Redistricting

  • September 13, 2017
    Guest Post

    by Matt Lynch, Special Counsel, Foley & Lardner LLP and Steering Committee member, ACS Madison Lawyer Chapter

    Few are willing to defend the practice of partisan gerrymandering on its merits.  Republican lawmakers, Democratic lawmakers, historians, political scientists, law professors, partisan interest groups, and nonpartisan interest groups alike all agree that gerrymandering—drawing legislative districts for the purpose of political advantage—is a pox on representative government. But stopping the practice requires legislators to voluntarily harm their own chances for re-election.  And so gerrymandering continues, now aided by more precise voter data than we have ever had, and the technology to use it on a broad, state-wide scale.

    Gill v. Whitford, a case arising from Wisconsin’s heavily gerrymandered districts, presents the United States Supreme Court with a clean opportunity to rein in that despised practice.  The only question is whether the justices—namely swing Justice Anthony Kennedy—believe it is a problem that warrants a judicial solution.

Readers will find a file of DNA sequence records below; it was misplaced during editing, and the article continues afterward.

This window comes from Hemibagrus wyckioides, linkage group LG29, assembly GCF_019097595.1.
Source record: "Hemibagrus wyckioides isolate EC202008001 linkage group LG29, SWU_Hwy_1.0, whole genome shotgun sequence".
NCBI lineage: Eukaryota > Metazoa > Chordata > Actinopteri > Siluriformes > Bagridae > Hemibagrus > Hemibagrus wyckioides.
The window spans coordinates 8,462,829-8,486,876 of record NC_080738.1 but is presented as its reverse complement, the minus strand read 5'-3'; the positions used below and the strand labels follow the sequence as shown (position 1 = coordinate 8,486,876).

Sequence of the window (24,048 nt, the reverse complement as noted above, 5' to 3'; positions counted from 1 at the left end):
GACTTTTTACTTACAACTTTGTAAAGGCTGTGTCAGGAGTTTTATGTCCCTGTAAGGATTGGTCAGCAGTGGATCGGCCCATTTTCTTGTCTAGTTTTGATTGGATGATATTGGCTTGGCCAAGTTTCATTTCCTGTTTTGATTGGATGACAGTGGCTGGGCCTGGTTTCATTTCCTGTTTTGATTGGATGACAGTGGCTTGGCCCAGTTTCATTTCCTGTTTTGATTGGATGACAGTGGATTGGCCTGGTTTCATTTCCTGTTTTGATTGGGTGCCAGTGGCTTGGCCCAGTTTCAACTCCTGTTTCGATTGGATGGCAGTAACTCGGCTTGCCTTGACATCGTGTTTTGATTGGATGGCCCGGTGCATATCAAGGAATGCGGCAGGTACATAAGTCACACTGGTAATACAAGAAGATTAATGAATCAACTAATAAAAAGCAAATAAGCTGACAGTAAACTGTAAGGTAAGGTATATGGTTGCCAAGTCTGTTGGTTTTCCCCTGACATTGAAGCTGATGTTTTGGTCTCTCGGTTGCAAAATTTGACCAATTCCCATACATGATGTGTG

• September 13, 2017
    Guest Post

    by Daniel TokajiCharles W. Ebersold and Florence Whitcomb Ebersold Professor of Constitutional Law at The Ohio State University Moritz College of Law

    *This piece originally ran on SCOTUSblog as a part of their Summer Symposium on Gill v. Whitford

    A constitutional standard for partisan gerrymandering is the holy grail of election law. For decades, scholars and jurists have struggled to find a manageable standard for claims of excessive partisanship in drawing district lines. Most of these efforts have focused on the equal protection clause. But as Justice Anthony Kennedy suggested in Vieth v. Jubelirer, the First Amendment provides a firmer doctrinal basis for challenging partisan gerrymandering. An established line of precedent understands voting as a form of expressive association protected by the First Amendment. These cases offer a nuanced standard that would avoid the undesirable result of rendering any consideration of partisan consequences unconstitutional.